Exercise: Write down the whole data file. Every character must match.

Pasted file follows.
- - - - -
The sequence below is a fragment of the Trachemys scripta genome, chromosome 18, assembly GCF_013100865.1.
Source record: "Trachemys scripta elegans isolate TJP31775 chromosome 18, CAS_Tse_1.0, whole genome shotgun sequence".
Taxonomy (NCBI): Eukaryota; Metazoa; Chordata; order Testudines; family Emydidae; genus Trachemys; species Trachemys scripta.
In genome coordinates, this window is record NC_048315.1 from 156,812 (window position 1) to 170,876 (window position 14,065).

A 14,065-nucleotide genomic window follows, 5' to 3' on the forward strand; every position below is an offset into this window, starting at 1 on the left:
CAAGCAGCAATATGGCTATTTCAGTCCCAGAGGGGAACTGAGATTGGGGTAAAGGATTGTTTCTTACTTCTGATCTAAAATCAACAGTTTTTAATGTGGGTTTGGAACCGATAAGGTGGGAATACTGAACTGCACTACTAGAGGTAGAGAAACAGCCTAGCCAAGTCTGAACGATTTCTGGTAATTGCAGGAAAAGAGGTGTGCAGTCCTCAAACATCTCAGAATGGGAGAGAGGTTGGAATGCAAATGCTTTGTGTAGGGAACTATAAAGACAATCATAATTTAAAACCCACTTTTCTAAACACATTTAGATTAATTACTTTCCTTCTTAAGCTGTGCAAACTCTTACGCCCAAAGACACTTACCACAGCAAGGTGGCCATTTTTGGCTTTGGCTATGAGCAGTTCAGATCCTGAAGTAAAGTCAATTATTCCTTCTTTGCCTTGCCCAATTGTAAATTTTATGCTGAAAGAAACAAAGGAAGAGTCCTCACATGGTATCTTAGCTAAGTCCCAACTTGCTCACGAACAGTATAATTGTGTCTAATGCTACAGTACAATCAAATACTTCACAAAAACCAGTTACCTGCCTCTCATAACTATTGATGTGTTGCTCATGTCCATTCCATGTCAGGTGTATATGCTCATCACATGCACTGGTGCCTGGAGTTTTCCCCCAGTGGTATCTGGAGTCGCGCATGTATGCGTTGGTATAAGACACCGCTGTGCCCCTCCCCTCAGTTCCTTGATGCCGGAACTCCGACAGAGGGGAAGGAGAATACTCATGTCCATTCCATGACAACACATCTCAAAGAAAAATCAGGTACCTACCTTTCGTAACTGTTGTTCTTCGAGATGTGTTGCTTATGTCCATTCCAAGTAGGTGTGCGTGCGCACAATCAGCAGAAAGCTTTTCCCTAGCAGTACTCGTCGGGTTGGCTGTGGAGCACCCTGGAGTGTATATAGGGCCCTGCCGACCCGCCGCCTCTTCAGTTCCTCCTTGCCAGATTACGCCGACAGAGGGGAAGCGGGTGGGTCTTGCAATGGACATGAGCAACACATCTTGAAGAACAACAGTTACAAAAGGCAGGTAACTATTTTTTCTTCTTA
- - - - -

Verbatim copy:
The sequence below is a fragment of the Trachemys scripta genome, chromosome 18, assembly GCF_013100865.1.
Source record: "Trachemys scripta elegans isolate TJP31775 chromosome 18, CAS_Tse_1.0, whole genome shotgun sequence".
Taxonomy (NCBI): Eukaryota; Metazoa; Chordata; order Testudines; family Emydidae; genus Trachemys; species Trachemys scripta.
In genome coordinates, this window is record NC_048315.1 from 156,812 (window position 1) to 170,876 (window position 14,065).

A 14,065-nucleotide genomic window follows, 5' to 3' on the forward strand; every position below is an offset into this window, starting at 1 on the left:
CAAGCAGCAATATGGCTATTTCAGTCCCAGAGGGGAACTGAGATTGGGGTAAAGGATTGTTTCTTACTTCTGATCTAAAATCAACAGTTTTTAATGTGGGTTTGGAACCGATAAGGTGGGAATACTGAACTGCACTACTAGAGGTAGAGAAACAGCCTAGCCAAGTCTGAACGATTTCTGGTAATTGCAGGAAAAGAGGTGTGCAGTCCTCAAACATCTCAGAATGGGAGAGAGGTTGGAATGCAAATGCTTTGTGTAGGGAACTATAAAGACAATCATAATTTAAAACCCACTTTTCTAAACACATTTAGATTAATTACTTTCCTTCTTAAGCTGTGCAAACTCTTACGCCCAAAGACACTTACCACAGCAAGGTGGCCATTTTTGGCTTTGGCTATGAGCAGTTCAGATCCTGAAGTAAAGTCAATTATTCCTTCTTTGCCTTGCCCAATTGTAAATTTTATGCTGAAAGAAACAAAGGAAGAGTCCTCACATGGTATCTTAGCTAAGTCCCAACTTGCTCACGAACAGTATAATTGTGTCTAATGCTACAGTACAATCAAATACTTCACAAAAACCAGTTACCTGCCTCTCATAACTATTGATGTGTTGCTCATGTCCATTCCATGTCAGGTGTATATGCTCATCACATGCACTGGTGCCTGGAGTTTTCCCCCAGTGGTATCTGGAGTCGCGCATGTATGCGTTGGTATAAGACACCGCTGTGCCCCTCCCCTCAGTTCCTTGATGCCGGAACTCCGACAGAGGGGAAGGAGAATACTCATGTCCATTCCATGACAACACATCTCAAAGAAAAATCAGGTACCTACCTTTCGTAACTGTTGTTCTTCGAGATGTGTTGCTTATGTCCATTCCAAGTAGGTGTGCGTGCGCACAATCAGCAGAAAGCTTTTCCCTAGCAGTACTCGTCGGGTTGGCTGTGGAGCACCCTGGAGTGTATATAGGGCCCTGCCGACCCGCCGCCTCTTCAGTTCCTCCTTGCCAGATTACGCCGACAGAGGGGAAGCGGGTGGGTCTTGCAATGGACATGAGCAACACATCTTGAAGAACAACAGTTACAAAAGGCAGGTAACTATTTTTTCTTCTTA